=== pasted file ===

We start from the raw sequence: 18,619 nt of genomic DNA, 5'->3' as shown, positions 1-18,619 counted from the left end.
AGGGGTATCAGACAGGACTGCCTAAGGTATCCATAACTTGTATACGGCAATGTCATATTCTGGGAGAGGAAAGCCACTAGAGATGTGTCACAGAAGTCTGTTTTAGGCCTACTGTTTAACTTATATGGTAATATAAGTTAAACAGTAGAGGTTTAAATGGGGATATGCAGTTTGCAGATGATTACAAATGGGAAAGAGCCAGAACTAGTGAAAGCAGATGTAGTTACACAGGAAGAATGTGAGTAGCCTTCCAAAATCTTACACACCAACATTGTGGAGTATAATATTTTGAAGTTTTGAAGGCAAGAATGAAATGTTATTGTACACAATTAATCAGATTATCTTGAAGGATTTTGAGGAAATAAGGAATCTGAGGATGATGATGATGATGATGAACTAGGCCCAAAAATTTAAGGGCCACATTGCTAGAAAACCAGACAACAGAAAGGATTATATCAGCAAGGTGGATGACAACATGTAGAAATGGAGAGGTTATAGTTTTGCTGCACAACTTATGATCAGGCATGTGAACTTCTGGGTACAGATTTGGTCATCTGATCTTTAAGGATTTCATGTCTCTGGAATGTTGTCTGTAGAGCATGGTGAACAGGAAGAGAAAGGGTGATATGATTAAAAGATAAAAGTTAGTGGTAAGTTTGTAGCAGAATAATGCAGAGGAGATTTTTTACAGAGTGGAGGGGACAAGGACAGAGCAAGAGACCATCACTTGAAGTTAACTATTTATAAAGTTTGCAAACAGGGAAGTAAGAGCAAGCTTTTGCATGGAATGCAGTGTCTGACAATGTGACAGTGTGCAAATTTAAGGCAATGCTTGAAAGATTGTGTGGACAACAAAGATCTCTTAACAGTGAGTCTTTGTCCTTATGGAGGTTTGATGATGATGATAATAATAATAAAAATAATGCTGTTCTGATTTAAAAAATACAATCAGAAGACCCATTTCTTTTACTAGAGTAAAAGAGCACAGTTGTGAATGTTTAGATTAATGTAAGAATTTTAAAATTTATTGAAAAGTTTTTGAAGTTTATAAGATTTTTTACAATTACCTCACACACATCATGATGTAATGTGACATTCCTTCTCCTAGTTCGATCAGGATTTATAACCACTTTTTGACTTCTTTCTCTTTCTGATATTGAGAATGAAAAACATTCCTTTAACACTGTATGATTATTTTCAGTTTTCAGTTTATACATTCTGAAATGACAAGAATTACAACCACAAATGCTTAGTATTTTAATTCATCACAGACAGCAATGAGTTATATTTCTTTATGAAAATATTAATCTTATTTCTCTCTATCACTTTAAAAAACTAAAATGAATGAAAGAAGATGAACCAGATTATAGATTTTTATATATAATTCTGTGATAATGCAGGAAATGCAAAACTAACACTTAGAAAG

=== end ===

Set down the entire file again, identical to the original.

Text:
We start from the raw sequence: 18,619 nt of genomic DNA, 5'->3' as shown, positions 1-18,619 counted from the left end.
AGGGGTATCAGACAGGACTGCCTAAGGTATCCATAACTTGTATACGGCAATGTCATATTCTGGGAGAGGAAAGCCACTAGAGATGTGTCACAGAAGTCTGTTTTAGGCCTACTGTTTAACTTATATGGTAATATAAGTTAAACAGTAGAGGTTTAAATGGGGATATGCAGTTTGCAGATGATTACAAATGGGAAAGAGCCAGAACTAGTGAAAGCAGATGTAGTTACACAGGAAGAATGTGAGTAGCCTTCCAAAATCTTACACACCAACATTGTGGAGTATAATATTTTGAAGTTTTGAAGGCAAGAATGAAATGTTATTGTACACAATTAATCAGATTATCTTGAAGGATTTTGAGGAAATAAGGAATCTGAGGATGATGATGATGATGATGAACTAGGCCCAAAAATTTAAGGGCCACATTGCTAGAAAACCAGACAACAGAAAGGATTATATCAGCAAGGTGGATGACAACATGTAGAAATGGAGAGGTTATAGTTTTGCTGCACAACTTATGATCAGGCATGTGAACTTCTGGGTACAGATTTGGTCATCTGATCTTTAAGGATTTCATGTCTCTGGAATGTTGTCTGTAGAGCATGGTGAACAGGAAGAGAAAGGGTGATATGATTAAAAGATAAAAGTTAGTGGTAAGTTTGTAGCAGAATAATGCAGAGGAGATTTTTTACAGAGTGGAGGGGACAAGGACAGAGCAAGAGACCATCACTTGAAGTTAACTATTTATAAAGTTTGCAAACAGGGAAGTAAGAGCAAGCTTTTGCATGGAATGCAGTGTCTGACAATGTGACAGTGTGCAAATTTAAGGCAATGCTTGAAAGATTGTGTGGACAACAAAGATCTCTTAACAGTGAGTCTTTGTCCTTATGGAGGTTTGATGATGATGATAATAATAATAAAAATAATGCTGTTCTGATTTAAAAAATACAATCAGAAGACCCATTTCTTTTACTAGAGTAAAAGAGCACAGTTGTGAATGTTTAGATTAATGTAAGAATTTTAAAATTTATTGAAAAGTTTTTGAAGTTTATAAGATTTTTTACAATTACCTCACACACATCATGATGTAATGTGACATTCCTTCTCCTAGTTCGATCAGGATTTATAACCACTTTTTGACTTCTTTCTCTTTCTGATATTGAGAATGAAAAACATTCCTTTAACACTGTATGATTATTTTCAGTTTTCAGTTTATACATTCTGAAATGACAAGAATTACAACCACAAATGCTTAGTATTTTAATTCATCACAGACAGCAATGAGTTATATTTCTTTATGAAAATATTAATCTTATTTCTCTCTATCACTTTAAAAAACTAAAATGAATGAAAGAAGATGAACCAGATTATAGATTTTTATATATAATTCTGTGATAATGCAGGAAATGCAAAACTAACACTTAGAAAG